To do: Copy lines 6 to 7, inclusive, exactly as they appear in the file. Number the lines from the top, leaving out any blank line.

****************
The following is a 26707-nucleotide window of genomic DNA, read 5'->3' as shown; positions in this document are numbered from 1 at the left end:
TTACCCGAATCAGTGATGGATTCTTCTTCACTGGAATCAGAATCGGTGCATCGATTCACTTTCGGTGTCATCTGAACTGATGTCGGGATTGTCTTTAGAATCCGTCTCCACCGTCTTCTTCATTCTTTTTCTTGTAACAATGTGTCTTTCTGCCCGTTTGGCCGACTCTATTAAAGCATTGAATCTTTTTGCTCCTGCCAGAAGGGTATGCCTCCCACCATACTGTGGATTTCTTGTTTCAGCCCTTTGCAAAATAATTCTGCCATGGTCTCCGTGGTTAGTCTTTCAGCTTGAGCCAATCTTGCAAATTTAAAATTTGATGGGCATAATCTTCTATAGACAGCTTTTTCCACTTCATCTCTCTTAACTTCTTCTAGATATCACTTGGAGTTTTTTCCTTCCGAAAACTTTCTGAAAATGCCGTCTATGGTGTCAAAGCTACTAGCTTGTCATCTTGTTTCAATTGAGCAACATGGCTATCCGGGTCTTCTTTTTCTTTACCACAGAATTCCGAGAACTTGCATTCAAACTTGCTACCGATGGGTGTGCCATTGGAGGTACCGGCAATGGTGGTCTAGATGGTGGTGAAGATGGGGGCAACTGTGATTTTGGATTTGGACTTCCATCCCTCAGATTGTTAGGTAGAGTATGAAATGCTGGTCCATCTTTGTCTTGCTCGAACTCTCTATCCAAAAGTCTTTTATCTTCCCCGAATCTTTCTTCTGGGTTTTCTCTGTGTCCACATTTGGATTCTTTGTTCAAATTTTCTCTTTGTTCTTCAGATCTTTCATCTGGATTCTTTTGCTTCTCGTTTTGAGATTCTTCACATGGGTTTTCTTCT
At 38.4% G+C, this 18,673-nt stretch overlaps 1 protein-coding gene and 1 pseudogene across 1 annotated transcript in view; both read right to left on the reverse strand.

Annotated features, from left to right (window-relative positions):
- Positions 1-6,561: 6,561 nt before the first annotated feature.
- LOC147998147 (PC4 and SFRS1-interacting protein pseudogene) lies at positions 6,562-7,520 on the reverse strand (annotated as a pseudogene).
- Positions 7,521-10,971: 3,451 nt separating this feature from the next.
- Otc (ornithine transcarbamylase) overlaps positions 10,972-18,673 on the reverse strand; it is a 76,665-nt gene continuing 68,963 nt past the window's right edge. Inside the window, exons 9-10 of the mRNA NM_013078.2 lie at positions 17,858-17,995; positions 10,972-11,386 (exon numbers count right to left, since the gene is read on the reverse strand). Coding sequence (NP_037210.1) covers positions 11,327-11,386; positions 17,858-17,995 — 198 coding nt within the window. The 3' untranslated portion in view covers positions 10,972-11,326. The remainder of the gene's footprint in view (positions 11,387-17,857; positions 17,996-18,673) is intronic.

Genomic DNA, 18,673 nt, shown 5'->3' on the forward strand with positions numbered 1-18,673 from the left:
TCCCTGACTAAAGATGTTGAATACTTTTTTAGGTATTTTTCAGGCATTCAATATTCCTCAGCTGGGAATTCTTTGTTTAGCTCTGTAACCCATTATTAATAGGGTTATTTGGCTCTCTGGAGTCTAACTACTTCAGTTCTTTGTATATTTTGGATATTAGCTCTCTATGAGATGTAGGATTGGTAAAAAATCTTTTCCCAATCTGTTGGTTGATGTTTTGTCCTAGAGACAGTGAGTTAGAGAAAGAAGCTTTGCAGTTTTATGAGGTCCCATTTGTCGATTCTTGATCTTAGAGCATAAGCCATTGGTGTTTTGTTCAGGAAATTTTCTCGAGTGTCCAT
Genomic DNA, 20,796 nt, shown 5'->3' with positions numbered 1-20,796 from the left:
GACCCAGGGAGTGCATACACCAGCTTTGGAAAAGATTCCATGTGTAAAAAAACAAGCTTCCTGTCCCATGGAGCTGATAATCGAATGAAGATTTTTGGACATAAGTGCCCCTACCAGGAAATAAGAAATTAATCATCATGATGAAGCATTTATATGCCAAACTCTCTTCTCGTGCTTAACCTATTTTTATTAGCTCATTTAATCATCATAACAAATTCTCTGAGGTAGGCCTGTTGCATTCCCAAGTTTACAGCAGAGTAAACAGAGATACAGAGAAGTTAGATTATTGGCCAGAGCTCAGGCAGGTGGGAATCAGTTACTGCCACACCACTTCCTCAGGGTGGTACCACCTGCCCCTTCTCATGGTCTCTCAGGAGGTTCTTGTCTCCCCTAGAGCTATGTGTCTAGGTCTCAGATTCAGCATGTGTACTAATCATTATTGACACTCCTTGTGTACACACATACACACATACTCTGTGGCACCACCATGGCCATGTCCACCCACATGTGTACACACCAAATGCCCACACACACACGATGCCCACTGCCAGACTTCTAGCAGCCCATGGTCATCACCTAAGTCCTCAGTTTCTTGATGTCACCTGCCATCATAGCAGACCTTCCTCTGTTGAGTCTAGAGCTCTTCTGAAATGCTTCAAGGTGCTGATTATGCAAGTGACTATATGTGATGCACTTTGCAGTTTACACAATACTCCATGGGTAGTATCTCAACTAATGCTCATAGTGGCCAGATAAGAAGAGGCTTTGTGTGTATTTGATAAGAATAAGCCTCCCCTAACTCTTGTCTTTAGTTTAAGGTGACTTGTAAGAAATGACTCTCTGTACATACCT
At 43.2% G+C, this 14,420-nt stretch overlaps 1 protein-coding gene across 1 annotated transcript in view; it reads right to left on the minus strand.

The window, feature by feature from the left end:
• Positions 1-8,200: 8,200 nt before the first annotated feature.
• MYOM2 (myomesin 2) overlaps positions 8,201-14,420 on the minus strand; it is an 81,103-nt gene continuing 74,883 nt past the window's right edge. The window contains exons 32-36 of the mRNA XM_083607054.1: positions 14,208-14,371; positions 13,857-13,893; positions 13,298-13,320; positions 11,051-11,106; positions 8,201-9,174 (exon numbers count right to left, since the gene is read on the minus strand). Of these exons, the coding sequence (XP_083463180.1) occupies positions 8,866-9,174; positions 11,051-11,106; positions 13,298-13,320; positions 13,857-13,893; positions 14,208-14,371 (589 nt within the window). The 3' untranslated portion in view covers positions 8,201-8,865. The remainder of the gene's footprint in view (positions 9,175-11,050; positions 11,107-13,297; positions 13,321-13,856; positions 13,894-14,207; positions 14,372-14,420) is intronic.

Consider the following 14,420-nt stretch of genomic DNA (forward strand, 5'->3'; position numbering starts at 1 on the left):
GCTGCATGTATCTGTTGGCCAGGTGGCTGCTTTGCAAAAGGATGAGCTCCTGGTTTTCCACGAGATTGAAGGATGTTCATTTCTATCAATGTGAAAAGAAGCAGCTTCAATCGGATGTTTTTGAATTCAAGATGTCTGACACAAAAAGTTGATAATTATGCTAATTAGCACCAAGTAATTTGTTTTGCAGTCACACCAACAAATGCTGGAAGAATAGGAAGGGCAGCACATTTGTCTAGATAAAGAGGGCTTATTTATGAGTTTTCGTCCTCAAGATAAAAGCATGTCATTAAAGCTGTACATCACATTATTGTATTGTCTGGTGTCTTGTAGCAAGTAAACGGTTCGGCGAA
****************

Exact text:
- LOC147998147 (PC4 and SFRS1-interacting protein pseudogene) lies at positions 6,562-7,520 on the reverse strand (annotated as a pseudogene).
- Positions 7,521-10,971: 3,451 nt separating this feature from the next.